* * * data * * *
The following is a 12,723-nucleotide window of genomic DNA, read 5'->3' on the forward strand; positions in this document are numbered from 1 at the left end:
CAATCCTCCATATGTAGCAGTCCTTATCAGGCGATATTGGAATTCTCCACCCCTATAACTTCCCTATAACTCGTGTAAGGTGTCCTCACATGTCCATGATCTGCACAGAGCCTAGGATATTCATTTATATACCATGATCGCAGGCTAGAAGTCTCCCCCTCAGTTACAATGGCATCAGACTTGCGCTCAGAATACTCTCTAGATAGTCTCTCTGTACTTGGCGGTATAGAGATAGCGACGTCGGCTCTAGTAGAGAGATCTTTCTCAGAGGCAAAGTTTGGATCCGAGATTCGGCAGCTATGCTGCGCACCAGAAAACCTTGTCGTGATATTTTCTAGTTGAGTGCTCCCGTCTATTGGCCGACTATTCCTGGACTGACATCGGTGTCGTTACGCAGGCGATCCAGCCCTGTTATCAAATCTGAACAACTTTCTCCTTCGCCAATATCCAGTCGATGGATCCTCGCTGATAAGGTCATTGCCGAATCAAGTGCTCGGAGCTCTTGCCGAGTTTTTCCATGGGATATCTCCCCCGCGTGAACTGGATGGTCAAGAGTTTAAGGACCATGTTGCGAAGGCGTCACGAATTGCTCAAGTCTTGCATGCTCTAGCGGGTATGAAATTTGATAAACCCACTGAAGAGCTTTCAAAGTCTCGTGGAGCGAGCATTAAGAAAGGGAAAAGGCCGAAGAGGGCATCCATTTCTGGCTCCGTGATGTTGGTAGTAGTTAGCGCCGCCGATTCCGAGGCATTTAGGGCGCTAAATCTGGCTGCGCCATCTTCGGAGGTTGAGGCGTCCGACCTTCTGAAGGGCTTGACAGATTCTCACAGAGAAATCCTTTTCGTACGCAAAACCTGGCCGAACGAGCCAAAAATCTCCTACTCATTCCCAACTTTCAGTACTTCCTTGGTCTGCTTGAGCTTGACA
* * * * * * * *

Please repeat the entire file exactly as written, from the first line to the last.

The following is a 12,723-nucleotide window of genomic DNA, read 5'->3' on the forward strand; positions in this document are numbered from 1 at the left end:
CAATCCTCCATATGTAGCAGTCCTTATCAGGCGATATTGGAATTCTCCACCCCTATAACTTCCCTATAACTCGTGTAAGGTGTCCTCACATGTCCATGATCTGCACAGAGCCTAGGATATTCATTTATATACCATGATCGCAGGCTAGAAGTCTCCCCCTCAGTTACAATGGCATCAGACTTGCGCTCAGAATACTCTCTAGATAGTCTCTCTGTACTTGGCGGTATAGAGATAGCGACGTCGGCTCTAGTAGAGAGATCTTTCTCAGAGGCAAAGTTTGGATCCGAGATTCGGCAGCTATGCTGCGCACCAGAAAACCTTGTCGTGATATTTTCTAGTTGAGTGCTCCCGTCTATTGGCCGACTATTCCTGGACTGACATCGGTGTCGTTACGCAGGCGATCCAGCCCTGTTATCAAATCTGAACAACTTTCTCCTTCGCCAATATCCAGTCGATGGATCCTCGCTGATAAGGTCATTGCCGAATCAAGTGCTCGGAGCTCTTGCCGAGTTTTTCCATGGGATATCTCCCCCGCGTGAACTGGATGGTCAAGAGTTTAAGGACCATGTTGCGAAGGCGTCACGAATTGCTCAAGTCTTGCATGCTCTAGCGGGTATGAAATTTGATAAACCCACTGAAGAGCTTTCAAAGTCTCGTGGAGCGAGCATTAAGAAAGGGAAAAGGCCGAAGAGGGCATCCATTTCTGGCTCCGTGATGTTGGTAGTAGTTAGCGCCGCCGATTCCGAGGCATTTAGGGCGCTAAATCTGGCTGCGCCATCTTCGGAGGTTGAGGCGTCCGACCTTCTGAAGGGCTTGACAGATTCTCACAGAGAAATCCTTTTCGTACGCAAAACCTGGCCGAACGAGCCAAAAATCTCCTACTCATTCCCAACTTTCAGTACTTCCTTGGTCTGCTTGAGCTTGACA